Quote Originally Posted by adrianh View Post
    I think that what might happen is that logical thinking is applied to bad underlying data.
    That certainly must be one of the causes. The other that leaps to mind is "missing the obvious" - those associated knowns that just don't come to mind at the same time as the logic chain is being built up.

    Performance in this regard is probably not that dissimilar to sports, a combination of innate talent and application. You can have all the talent in the world; if you don't apply it with effort and discipline, you can't reach the same heights as if you did.

    IQ might affect the limit of your potential - ultimately how close you get to that limit is up to how you train and apply your mind.
    Which means that a person with a lessor IQ can still outperform someone with a higher IQ if they apply themselves better.
    The trouble with opportunity is it normally comes dressed up as work.

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    Diamond Member adrianh's Avatar
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    @DaveA - I agree with you thinking about it. One of the first things we learn is short circuit thinking. What I mean is this when you teach a child 7x7 = 49 the child learns the math or the child learn that the question = the answer without understanding the math. Either way you get to learn the short circuit input to output. The difference is that one can derive the answer from first principles if the need arise and the other is unable to. Even though you may know how to perform the calculation you bypass the calculation by short circuiting (that is exactly we learn multiplication tables. We then build structures of input vs output sets with or without being able to understand or perform the needed logic. We all do it all the time because a lot of the underlying logic to get from question to answer is irrelevant to us. i.e. when I step on the gas the car goes faster and I do not have to understand the workings of an internal combustion engine to accept the cause and effect. But what happens if the input vs output is corrupt and there is no first principle logic to reformulate the input vs output. Could it be when that logic process is missing we employ whatever strategy to get from input to output that we have at hand, sort of like curve fitting. We have a curve and we figure a massaged formulate and data to support the curve. This means then that there could be various problems, one possibly never learned first principle logical though processing, there is data missing and it becomes second nature to curve fit or the input vs output & first principle processing becomes corrupted or of course where multiple inputs lead to an output some of the inputs may be weighted disproportionately as in the case of trauma where that variable in the equation is out of whack.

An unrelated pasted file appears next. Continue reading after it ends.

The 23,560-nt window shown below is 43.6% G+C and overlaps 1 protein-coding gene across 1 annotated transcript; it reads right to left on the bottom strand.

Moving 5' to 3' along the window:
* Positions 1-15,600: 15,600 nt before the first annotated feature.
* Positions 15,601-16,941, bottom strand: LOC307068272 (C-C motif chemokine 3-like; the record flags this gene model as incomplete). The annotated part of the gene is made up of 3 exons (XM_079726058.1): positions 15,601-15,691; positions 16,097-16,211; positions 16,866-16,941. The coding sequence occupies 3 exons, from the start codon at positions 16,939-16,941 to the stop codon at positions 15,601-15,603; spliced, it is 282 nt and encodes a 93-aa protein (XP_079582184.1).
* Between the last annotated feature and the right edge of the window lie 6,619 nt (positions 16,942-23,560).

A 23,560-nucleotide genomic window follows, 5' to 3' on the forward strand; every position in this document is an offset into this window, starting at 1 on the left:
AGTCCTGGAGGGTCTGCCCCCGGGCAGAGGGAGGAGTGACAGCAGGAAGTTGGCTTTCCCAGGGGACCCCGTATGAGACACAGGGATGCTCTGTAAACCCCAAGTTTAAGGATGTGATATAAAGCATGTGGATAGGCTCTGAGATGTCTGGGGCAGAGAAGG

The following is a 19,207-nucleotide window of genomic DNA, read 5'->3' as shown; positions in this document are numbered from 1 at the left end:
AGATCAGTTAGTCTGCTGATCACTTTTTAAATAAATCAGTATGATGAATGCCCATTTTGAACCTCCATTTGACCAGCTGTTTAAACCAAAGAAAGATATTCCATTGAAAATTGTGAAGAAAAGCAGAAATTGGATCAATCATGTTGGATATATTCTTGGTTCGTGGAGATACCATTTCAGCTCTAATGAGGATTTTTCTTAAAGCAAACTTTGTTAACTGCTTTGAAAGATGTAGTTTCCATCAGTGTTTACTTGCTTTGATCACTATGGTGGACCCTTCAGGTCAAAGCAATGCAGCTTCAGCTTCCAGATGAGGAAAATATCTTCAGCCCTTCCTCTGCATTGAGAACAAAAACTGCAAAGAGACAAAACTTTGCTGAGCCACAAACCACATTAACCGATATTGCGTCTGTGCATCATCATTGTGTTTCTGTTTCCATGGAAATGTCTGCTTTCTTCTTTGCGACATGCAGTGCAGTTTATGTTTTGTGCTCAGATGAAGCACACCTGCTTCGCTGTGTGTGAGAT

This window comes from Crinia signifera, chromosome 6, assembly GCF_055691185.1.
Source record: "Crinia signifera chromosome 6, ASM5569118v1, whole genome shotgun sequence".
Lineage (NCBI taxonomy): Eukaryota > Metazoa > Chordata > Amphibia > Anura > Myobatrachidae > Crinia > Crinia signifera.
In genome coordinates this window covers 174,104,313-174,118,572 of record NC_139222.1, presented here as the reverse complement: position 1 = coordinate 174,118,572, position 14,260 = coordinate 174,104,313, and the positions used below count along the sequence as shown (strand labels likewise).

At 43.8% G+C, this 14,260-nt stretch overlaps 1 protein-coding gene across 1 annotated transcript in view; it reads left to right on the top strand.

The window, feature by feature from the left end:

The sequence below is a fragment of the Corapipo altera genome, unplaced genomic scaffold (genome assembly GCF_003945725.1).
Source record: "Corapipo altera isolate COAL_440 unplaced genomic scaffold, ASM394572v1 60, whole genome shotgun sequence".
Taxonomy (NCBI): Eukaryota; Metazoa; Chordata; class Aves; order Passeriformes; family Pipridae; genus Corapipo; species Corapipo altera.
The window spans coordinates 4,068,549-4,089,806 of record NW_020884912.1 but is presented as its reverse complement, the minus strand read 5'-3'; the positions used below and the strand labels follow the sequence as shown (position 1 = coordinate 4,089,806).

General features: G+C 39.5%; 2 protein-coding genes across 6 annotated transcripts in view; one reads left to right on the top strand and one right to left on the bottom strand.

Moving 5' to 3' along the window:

I find it interesting to think about because there are many people who learn like parrots. They are able to go from input directly to output without having any idea of the intermediate process. Then there are people who get totally bogged down in the intermediate process and are unable to come to a conclusion i.e.. people who are undecided.